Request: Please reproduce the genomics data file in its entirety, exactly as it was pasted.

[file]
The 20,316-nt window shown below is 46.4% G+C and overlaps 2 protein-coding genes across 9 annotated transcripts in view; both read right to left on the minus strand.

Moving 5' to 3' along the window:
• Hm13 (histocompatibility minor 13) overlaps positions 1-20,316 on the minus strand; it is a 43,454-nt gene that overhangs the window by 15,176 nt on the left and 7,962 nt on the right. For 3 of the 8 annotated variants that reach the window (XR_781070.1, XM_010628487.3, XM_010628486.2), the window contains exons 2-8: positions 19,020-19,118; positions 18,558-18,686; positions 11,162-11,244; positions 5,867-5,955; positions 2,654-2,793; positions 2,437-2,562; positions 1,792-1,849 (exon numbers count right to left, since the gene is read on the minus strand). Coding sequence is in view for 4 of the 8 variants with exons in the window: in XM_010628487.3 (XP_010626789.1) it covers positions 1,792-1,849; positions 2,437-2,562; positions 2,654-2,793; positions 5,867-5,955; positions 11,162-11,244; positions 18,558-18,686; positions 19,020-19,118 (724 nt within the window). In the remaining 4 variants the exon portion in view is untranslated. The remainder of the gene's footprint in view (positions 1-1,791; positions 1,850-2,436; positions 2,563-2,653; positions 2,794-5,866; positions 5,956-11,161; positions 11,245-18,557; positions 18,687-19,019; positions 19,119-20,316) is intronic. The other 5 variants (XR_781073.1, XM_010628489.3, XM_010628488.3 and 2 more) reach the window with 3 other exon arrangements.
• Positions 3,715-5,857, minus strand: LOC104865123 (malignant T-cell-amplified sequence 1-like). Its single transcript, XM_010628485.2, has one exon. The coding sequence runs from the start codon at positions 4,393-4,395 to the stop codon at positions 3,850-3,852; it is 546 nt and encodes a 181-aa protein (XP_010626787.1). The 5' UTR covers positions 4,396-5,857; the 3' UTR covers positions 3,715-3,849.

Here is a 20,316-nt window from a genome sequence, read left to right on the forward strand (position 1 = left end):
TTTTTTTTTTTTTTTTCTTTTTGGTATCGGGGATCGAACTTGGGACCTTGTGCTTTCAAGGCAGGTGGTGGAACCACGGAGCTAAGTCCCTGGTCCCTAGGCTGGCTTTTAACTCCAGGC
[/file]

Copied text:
The 20,316-nt window shown below is 46.4% G+C and overlaps 2 protein-coding genes across 9 annotated transcripts in view; both read right to left on the minus strand.

Moving 5' to 3' along the window:
• Hm13 (histocompatibility minor 13) overlaps positions 1-20,316 on the minus strand; it is a 43,454-nt gene that overhangs the window by 15,176 nt on the left and 7,962 nt on the right. For 3 of the 8 annotated variants that reach the window (XR_781070.1, XM_010628487.3, XM_010628486.2), the window contains exons 2-8: positions 19,020-19,118; positions 18,558-18,686; positions 11,162-11,244; positions 5,867-5,955; positions 2,654-2,793; positions 2,437-2,562; positions 1,792-1,849 (exon numbers count right to left, since the gene is read on the minus strand). Coding sequence is in view for 4 of the 8 variants with exons in the window: in XM_010628487.3 (XP_010626789.1) it covers positions 1,792-1,849; positions 2,437-2,562; positions 2,654-2,793; positions 5,867-5,955; positions 11,162-11,244; positions 18,558-18,686; positions 19,020-19,118 (724 nt within the window). In the remaining 4 variants the exon portion in view is untranslated. The remainder of the gene's footprint in view (positions 1-1,791; positions 1,850-2,436; positions 2,563-2,653; positions 2,794-5,866; positions 5,956-11,161; positions 11,245-18,557; positions 18,687-19,019; positions 19,119-20,316) is intronic. The other 5 variants (XR_781073.1, XM_010628489.3, XM_010628488.3 and 2 more) reach the window with 3 other exon arrangements.
• Positions 3,715-5,857, minus strand: LOC104865123 (malignant T-cell-amplified sequence 1-like). Its single transcript, XM_010628485.2, has one exon. The coding sequence runs from the start codon at positions 4,393-4,395 to the stop codon at positions 3,850-3,852; it is 546 nt and encodes a 181-aa protein (XP_010626787.1). The 5' UTR covers positions 4,396-5,857; the 3' UTR covers positions 3,715-3,849.

Here is a 20,316-nt window from a genome sequence, read left to right on the forward strand (position 1 = left end):
TTTTTTTTTTTTTTTTCTTTTTGGTATCGGGGATCGAACTTGGGACCTTGTGCTTTCAAGGCAGGTGGTGGAACCACGGAGCTAAGTCCCTGGTCCCTAGGCTGGCTTTTAACTCCAGGC